We now have all the scripts required for booting up our environment, and one command to do that, must import all our logs on bringing up the enviroment – remember the command that our Logstash container executes on startup?

Let’s execute. Run,

docker-compose up -d

If everything was setup right, after a few minutes, you must have Kibana come up on port 80 of the host machine – with the data in your logs!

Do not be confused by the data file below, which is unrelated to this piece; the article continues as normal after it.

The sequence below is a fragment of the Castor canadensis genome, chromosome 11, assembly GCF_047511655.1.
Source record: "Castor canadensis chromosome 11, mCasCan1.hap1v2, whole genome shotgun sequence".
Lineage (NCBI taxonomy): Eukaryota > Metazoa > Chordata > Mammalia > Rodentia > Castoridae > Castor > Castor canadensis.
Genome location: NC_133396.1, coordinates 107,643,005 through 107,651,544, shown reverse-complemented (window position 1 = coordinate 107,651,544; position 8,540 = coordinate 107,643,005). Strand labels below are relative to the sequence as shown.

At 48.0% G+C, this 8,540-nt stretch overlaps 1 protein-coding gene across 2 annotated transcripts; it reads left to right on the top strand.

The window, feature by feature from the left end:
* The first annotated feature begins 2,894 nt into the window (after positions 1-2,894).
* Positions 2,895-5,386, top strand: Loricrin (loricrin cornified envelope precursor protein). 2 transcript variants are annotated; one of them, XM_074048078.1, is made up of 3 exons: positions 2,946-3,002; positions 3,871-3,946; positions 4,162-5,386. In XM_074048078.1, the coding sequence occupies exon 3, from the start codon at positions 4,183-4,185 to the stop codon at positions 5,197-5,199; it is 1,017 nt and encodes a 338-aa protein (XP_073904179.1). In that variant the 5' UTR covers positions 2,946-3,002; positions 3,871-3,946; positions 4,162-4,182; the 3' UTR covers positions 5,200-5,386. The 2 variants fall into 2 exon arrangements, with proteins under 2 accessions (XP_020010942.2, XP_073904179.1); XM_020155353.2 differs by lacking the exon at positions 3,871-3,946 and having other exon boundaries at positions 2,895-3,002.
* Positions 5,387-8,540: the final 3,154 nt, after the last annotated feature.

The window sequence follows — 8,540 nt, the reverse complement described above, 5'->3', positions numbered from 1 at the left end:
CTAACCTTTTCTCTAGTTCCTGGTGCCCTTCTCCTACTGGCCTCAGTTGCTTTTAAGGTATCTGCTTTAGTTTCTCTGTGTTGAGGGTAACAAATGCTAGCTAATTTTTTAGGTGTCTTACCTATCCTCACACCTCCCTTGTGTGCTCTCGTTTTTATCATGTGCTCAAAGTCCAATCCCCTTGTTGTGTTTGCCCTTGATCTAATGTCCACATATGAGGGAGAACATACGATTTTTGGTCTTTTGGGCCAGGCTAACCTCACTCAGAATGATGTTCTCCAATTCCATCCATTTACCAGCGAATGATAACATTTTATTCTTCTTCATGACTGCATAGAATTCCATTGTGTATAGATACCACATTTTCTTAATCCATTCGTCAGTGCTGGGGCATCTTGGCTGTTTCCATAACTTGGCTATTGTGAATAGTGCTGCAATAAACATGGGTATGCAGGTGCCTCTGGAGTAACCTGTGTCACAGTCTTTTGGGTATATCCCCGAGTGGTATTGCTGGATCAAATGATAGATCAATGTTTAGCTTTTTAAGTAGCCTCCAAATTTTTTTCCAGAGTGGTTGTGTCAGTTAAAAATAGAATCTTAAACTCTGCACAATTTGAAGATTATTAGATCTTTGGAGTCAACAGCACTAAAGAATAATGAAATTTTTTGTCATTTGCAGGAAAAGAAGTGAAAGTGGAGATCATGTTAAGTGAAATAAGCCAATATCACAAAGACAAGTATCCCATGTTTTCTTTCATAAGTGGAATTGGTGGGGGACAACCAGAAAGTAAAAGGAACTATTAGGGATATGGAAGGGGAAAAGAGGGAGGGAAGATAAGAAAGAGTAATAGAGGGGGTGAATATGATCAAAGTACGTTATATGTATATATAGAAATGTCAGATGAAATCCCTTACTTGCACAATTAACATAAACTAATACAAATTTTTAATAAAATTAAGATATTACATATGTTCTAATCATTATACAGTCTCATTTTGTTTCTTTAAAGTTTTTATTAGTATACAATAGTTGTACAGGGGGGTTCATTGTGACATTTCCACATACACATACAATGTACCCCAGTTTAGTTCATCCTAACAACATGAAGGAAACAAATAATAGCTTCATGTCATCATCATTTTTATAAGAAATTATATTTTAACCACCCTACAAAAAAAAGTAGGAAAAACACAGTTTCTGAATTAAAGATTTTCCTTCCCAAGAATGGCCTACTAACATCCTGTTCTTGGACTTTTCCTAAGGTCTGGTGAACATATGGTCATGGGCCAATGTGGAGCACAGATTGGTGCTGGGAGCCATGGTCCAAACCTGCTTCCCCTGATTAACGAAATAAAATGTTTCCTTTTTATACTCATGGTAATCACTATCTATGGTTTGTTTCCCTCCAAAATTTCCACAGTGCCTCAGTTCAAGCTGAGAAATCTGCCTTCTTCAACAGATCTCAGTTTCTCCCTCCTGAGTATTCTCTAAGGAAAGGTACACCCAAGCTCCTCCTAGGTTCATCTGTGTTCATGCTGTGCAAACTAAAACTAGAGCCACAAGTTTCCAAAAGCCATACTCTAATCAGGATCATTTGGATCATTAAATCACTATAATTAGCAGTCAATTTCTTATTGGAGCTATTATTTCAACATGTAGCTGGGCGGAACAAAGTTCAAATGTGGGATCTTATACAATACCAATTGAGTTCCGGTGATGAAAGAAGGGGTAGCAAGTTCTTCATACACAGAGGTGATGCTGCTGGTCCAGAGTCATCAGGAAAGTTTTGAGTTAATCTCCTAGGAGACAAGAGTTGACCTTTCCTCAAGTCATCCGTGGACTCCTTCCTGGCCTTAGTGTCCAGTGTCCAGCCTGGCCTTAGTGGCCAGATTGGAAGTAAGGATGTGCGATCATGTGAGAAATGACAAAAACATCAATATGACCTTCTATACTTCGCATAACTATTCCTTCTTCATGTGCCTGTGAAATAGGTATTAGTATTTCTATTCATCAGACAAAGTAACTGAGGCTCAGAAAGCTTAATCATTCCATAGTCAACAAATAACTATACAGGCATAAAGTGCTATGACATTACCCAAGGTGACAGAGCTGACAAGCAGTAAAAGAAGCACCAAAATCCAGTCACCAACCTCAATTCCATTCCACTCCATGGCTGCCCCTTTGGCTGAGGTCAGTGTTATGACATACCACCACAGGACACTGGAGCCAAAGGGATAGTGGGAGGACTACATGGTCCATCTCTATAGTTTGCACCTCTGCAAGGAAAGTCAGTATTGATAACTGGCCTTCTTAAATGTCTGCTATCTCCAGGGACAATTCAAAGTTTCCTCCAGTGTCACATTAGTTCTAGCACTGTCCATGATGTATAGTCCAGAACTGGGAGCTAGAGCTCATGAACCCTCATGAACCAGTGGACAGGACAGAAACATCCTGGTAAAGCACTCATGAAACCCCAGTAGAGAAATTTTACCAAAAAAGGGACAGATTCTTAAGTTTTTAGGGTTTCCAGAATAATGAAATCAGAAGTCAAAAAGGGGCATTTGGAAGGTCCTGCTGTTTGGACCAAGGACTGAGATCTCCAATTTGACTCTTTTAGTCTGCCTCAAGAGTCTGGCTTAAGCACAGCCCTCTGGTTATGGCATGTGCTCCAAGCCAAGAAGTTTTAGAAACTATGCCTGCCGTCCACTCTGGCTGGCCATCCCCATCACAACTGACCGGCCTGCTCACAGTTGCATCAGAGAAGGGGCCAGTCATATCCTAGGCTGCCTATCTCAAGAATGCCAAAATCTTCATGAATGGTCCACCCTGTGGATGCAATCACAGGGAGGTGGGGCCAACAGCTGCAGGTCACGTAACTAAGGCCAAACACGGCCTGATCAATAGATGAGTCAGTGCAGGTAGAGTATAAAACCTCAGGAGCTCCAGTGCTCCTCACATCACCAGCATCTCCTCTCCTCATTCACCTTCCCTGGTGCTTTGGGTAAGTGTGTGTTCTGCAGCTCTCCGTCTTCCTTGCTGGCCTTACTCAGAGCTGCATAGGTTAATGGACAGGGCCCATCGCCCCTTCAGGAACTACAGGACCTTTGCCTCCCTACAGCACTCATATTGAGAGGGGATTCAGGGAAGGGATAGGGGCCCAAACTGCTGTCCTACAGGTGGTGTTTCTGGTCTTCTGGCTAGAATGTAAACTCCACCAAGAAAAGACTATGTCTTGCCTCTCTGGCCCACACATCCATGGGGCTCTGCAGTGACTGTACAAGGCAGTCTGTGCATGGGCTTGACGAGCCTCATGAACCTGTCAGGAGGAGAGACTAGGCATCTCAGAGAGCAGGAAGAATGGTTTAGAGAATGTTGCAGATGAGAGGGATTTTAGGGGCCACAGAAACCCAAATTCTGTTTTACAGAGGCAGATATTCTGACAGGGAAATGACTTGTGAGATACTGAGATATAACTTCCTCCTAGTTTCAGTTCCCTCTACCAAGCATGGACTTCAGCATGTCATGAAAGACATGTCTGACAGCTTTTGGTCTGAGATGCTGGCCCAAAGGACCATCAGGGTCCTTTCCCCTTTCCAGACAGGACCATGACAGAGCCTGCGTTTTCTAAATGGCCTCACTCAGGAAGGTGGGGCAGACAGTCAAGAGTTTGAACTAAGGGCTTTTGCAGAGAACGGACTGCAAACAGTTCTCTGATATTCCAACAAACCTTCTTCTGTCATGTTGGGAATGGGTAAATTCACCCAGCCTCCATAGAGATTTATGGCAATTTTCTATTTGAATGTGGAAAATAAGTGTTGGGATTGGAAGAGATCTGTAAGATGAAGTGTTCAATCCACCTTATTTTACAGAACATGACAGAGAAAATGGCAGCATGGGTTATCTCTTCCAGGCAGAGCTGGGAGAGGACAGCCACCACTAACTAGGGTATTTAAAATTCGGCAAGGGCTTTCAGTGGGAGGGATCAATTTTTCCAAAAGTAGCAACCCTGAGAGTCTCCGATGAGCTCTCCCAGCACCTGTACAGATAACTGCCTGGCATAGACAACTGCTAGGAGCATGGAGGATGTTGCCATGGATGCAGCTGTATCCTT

To collect new logs, you would just need to restart the Logstash service. New data would be seen in Kibana after a few minutes.

docker-compose restart logstash

Time to get going with custom dashboards / charts on Kibana!  
Viel Glück! 🙂 

Dynamic Form Templates with CFInclude